Second Thought: Wednesday, May 11, 2005
A D V E R T I S E M E N T
A D V E R T I S E M E N T
Bad Sports

Major markets are tough on minor leagues.

By DAN MCGRAW

Public relations guys from Fort Worth’s minor league teams all tell you they face the same problem. It’s that the local media doesn’t pay much attention. Fort Worth is a big city, but it is also part of the Dallas media market, the seventh largest in the country.
The reality is that there is little chance of coverage here from tv or radio for minor league sports. WFAA’s sports anchor Dale Hansen will never mention the Fort Worth Brahmas hockey team because the station’s audience wants Cowboys and Rangers and Mavericks coverage, not to mention Dallas Stars (when they are playing), plus big-time college and high school sports. The Fort Worth Star-Telegram barely covers the Brahmas or the Fort Worth Cats baseball team or the Texas Tycoons basketball club, because once again, their readers want coverage of the market’s big sports league and teams. Not enough space for the minors.
The National Basketball Developmental League (NBDL), a minor league run by the National Basketball Association, recently announced five new teams for next year, including one in Fort Worth. NBA Commissioner David Stern highlighted Fort Worth as being a big city capable of producing big crowds for the as-yet-unnamed team. “This is a distinct market and close to Dallas,” Stern said at the recent expansion announcement.
What Stern should have said is: “This is not a distinct media market, and being close to Dallas causes all sorts of problems.” Maybe Stern has forgotten that the Texas Rim Rockers of the United States Basketball League couldn’t even make lease payments at the Fort Worth Convention Center and got run out of town after one year. The Texas Tycoons of the American Basketball Association just finished their first season at the W.G. Thomas Coliseum in Haltom City. The Tycoons said they needed about 2,100 fans per game to break even; they got about 500. The Tycoons may face the same fate as the Rim Rockers.
So why not give this new minor league basketball league a chance in this city, a move that Fort Worth Mayor Mike Moncrief calls a “slam-dunk?” The reason is pretty simple: Bringing this new NBDL team to the Fort Worth Convention Center could force the Fort Worth Brahmas hockey club out of town.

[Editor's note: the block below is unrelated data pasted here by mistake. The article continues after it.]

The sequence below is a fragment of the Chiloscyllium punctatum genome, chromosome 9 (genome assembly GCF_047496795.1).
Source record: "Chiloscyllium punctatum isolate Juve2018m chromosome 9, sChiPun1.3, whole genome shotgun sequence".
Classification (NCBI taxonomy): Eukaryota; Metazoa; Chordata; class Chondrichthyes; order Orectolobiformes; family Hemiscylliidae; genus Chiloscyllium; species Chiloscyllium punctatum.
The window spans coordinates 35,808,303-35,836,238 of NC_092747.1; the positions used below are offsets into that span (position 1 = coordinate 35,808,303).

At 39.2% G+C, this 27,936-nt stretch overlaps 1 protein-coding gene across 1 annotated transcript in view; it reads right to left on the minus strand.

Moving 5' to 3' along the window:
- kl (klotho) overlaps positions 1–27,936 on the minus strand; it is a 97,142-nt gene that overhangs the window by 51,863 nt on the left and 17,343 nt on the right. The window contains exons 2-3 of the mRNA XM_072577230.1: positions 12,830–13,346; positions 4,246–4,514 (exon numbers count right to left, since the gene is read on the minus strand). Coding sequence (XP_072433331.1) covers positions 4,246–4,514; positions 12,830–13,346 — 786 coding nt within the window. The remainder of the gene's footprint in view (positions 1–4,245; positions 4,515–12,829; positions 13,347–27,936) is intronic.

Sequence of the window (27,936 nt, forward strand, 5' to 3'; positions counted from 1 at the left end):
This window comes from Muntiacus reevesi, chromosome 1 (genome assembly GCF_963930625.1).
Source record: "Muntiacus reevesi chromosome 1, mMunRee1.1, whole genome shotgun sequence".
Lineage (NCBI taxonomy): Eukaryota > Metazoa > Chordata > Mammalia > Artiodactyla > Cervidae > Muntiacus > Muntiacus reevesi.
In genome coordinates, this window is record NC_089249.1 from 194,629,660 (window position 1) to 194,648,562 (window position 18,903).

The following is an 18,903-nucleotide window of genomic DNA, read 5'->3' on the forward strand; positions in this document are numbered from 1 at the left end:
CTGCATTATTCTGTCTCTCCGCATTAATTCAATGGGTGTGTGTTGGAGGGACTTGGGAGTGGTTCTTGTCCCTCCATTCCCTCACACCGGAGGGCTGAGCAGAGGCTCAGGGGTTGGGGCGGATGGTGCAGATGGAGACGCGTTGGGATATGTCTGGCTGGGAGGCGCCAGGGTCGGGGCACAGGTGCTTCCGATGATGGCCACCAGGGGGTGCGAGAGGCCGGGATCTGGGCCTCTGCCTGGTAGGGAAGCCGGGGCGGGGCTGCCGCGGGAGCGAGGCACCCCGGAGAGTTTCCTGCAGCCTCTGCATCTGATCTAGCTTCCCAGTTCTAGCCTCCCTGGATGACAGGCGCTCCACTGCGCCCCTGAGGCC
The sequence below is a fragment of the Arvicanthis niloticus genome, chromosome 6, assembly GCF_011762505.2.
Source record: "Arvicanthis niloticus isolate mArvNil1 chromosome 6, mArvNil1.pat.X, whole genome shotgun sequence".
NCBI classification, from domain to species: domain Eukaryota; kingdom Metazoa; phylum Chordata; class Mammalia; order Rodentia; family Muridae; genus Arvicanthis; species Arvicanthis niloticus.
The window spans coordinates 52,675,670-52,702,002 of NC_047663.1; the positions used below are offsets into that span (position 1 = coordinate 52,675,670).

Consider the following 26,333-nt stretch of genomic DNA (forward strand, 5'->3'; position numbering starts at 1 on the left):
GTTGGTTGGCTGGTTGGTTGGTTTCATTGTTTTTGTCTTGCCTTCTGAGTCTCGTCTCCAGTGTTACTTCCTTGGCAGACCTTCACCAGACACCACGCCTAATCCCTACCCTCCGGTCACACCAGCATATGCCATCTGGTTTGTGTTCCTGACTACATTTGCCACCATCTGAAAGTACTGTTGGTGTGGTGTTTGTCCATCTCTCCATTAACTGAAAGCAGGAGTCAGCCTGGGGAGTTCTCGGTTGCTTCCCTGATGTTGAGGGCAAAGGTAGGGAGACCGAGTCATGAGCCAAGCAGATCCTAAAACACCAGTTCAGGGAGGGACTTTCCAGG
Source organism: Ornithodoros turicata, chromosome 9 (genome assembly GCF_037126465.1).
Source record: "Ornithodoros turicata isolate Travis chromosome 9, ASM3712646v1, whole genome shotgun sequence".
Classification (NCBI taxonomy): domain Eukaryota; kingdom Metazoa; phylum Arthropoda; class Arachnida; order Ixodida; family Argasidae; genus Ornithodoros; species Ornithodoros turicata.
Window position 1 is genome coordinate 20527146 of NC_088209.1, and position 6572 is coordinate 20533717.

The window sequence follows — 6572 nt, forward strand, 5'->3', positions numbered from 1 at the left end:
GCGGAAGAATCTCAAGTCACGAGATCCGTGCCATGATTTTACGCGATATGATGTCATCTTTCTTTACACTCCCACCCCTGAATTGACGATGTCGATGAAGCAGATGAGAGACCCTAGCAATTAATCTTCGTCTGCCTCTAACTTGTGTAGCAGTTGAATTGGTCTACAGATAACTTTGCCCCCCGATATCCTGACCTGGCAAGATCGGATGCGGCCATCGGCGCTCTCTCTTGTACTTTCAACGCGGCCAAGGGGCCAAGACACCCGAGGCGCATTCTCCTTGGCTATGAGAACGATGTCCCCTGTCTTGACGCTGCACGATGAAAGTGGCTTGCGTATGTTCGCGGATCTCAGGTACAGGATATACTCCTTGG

In their eight years here, the Brahmas have figured out the precarious art of running a minor league hockey club in a big market. Most of the Brahmas’ competitors in the Central Hockey League, teams like the Oklahoma City Blazers and Shreveport-Bossier City Mudbugs, get plenty of media coverage because they are the only game in town. But the Brahmas get so little media attention that they know they need premium weekend dates at the convention center to break even.
The Brahmas’ market is mostly transplants from the northeast, people who love hockey and feel no need to drive to Dallas and spend $40 on a Dallas Stars ticket to get their hockey fix.
The weekend dates are very important to the Brahmas because their fan base is mostly families, and bringing kids to the games on school nights isn’t an option for most. But Fort Worth apparently wants to run both the basketball team and the hockey club out of the convention center next year, by splitting up the prime weekend dates.
Under the proposed plan, the Brahmas could get 17 of these prime dates and the USBL team 12. But moving so many weekend dates (about 12) to weeknights will probably make the Brahmas attendance crater. They average about 6,000 fans each Saturday and about 3,500 fans for Friday games. The numbers barely break 1,000 for most weeknight games. Taking away prime weekend dates will probably move the hockey team into red ink.
There are rumors that the Brahmas might be sold and moved out of town over losing the prime dates. Fort Worth leaders should realize that playing around with a minor-league sports team that has enjoyed some success in this very difficult market, because of the enticement of some NBA-sponsored minor league, is a gamble that will most likely fail.
This is all about fan base. Hockey fans here are small in number but very passionate. There is no real college or high school hockey in Texas to give them their fix. Basketball, on the other hand, is everywhere. Besides the Dallas Mavericks, there are men’s and women’s college teams and high school action. That’s why the Rim Rockers couldn’t make it, and the Texas Tycoons are having their troubles.
The NBDL next year will add new franchises in Albuquerque, Little Rock, Austin, and Tulsa, which rank 47th to 60th in media market size. The Fort Worth market looks great in comparison. But this is a mirage. Those other four cities will have the benefit of all the free local media coverage and won’t have major league sports to compete against.
Let the new NBDL team play in some college arena or some smaller venue and see if they can draw more than 2,000 fans a game. If they do, bring them downtown. But don’t punish a hockey team that has worked hard to establish itself —and does bring people downtown — just because the NBA thinks the basketball minors might work here. It hasn’t worked before, and probably won’t this time either.
Dan McGraw is a Fort Worth author and freelance journalist.


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